lophophore, composed of a large loop with numerous long, thin fingers producing a delicate fan-like shape in the shell. This organ filters seawater for food, and, as it is filled with a body fluid and is very thin, it also serves as an exquisite respiratory organ. Like the body of an echinoderm, the interior of a brachiopod shell is almost all water. There is very little flesh, which is in contact with a steady flow of seawater.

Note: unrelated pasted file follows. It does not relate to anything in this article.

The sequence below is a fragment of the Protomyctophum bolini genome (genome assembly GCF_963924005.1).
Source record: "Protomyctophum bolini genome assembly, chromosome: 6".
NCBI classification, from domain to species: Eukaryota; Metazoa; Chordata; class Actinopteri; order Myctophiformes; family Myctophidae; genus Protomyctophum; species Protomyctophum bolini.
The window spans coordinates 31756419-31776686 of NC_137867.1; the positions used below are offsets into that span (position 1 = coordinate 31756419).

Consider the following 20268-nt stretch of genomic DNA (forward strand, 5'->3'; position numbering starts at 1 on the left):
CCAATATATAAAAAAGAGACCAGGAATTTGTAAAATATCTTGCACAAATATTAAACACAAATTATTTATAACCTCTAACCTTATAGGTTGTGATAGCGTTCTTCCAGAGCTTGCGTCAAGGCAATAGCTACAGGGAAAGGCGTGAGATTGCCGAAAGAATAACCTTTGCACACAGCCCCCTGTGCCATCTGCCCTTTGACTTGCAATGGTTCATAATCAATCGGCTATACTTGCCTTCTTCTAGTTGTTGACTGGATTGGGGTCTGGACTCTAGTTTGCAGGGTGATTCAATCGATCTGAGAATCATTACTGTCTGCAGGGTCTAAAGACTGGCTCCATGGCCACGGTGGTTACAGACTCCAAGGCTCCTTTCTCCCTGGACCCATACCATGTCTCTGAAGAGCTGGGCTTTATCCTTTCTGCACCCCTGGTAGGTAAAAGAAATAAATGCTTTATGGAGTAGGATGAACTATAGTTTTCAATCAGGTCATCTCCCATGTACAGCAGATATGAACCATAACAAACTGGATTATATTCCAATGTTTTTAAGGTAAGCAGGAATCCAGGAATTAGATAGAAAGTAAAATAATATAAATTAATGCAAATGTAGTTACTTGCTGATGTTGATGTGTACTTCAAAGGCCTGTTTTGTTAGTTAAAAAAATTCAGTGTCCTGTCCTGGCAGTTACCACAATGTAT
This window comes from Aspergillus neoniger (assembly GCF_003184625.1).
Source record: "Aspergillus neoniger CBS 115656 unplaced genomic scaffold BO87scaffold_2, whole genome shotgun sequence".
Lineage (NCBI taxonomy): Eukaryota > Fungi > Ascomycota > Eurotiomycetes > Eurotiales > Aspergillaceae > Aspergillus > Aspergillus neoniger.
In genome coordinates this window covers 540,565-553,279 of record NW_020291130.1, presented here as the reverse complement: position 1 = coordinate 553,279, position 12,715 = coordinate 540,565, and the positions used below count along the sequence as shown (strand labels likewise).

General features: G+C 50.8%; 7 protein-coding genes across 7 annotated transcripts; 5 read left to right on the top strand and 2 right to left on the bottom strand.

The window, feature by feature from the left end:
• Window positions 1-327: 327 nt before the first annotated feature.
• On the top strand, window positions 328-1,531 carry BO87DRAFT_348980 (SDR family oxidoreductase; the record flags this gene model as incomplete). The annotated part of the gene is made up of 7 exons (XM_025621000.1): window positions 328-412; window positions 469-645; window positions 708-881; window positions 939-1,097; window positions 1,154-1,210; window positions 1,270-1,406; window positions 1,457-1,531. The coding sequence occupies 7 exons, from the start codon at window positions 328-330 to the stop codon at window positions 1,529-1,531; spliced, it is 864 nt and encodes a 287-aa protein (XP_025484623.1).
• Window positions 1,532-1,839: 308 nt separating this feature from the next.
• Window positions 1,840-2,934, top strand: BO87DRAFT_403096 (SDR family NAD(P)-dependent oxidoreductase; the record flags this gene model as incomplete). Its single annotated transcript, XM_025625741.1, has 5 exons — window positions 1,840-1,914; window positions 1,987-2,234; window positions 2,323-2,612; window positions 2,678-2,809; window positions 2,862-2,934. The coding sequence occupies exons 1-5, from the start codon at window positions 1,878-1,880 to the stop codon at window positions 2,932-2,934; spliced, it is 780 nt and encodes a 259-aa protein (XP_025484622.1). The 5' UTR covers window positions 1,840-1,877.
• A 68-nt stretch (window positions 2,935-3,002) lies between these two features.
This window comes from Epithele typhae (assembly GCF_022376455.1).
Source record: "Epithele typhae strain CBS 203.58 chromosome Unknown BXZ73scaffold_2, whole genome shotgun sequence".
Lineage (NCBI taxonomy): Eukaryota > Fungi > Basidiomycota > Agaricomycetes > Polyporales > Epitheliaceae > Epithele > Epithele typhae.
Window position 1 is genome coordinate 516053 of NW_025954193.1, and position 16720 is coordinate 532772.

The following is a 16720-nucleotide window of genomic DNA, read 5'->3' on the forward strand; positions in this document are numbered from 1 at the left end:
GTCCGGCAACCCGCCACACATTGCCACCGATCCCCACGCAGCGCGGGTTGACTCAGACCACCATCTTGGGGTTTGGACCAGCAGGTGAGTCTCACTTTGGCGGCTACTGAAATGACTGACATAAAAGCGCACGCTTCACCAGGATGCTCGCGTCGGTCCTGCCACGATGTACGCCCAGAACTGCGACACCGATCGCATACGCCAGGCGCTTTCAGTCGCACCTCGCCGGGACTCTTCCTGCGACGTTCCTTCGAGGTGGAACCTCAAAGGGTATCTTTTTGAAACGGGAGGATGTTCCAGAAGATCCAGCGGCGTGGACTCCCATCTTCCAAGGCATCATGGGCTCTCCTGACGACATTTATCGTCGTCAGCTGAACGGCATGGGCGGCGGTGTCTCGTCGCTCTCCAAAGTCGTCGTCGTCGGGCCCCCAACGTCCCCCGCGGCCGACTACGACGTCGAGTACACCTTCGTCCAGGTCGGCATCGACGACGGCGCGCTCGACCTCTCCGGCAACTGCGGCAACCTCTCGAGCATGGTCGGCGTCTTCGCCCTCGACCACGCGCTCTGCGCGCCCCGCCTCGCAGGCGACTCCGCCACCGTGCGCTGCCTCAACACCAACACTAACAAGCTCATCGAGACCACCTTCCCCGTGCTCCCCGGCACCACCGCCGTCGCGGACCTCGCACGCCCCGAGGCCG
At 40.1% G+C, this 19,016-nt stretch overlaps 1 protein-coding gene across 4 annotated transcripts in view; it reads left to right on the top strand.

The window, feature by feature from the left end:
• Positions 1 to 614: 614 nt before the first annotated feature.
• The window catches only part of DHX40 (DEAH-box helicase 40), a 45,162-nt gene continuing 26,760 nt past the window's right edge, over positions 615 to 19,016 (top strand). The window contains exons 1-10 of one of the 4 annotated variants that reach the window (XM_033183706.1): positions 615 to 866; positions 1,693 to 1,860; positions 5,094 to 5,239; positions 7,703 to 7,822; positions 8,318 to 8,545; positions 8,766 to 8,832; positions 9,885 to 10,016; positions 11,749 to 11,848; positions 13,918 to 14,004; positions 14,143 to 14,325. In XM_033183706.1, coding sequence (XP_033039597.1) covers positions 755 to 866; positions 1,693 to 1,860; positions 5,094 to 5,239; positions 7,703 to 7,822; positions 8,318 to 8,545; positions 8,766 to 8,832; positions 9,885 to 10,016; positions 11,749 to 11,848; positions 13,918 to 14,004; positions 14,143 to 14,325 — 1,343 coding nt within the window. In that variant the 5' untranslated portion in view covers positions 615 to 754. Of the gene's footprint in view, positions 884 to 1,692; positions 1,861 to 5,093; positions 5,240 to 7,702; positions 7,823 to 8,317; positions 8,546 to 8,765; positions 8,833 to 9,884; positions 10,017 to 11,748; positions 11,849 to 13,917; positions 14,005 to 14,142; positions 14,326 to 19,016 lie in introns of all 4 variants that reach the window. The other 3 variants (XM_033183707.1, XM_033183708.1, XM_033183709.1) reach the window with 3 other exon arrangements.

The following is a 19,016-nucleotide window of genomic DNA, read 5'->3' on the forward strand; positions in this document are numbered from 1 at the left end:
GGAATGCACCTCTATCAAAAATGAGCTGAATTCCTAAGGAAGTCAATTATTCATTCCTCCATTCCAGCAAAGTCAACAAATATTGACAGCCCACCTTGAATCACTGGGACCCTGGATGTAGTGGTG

The brachiopod lophophore creates several currents of seawater that pass into the sides of the shell, move across the lophophore, and are then sent out the front of the shell. This constant stream of new water entering a brachiopod has the same effect as the current passing through a sponge. The small volume of flesh to great surface area of the lophophore, coupled with the steady flow of water (many times the volume of the interior of the shell), makes the brachiopod consummately adapted for a world of low-oxygen. While the lophophore is explained as primarily an adaptation for feeding, its respiratory function may, in fact, have been a primary aspect of its evolution and shape in the first place. By building a shell and then creating the water currents passing over the lophophore, the brachiopods appear to have been among the first examples of an animal using a “pump gill.” Sponges also pump but they do not have an internal organ (nor indeed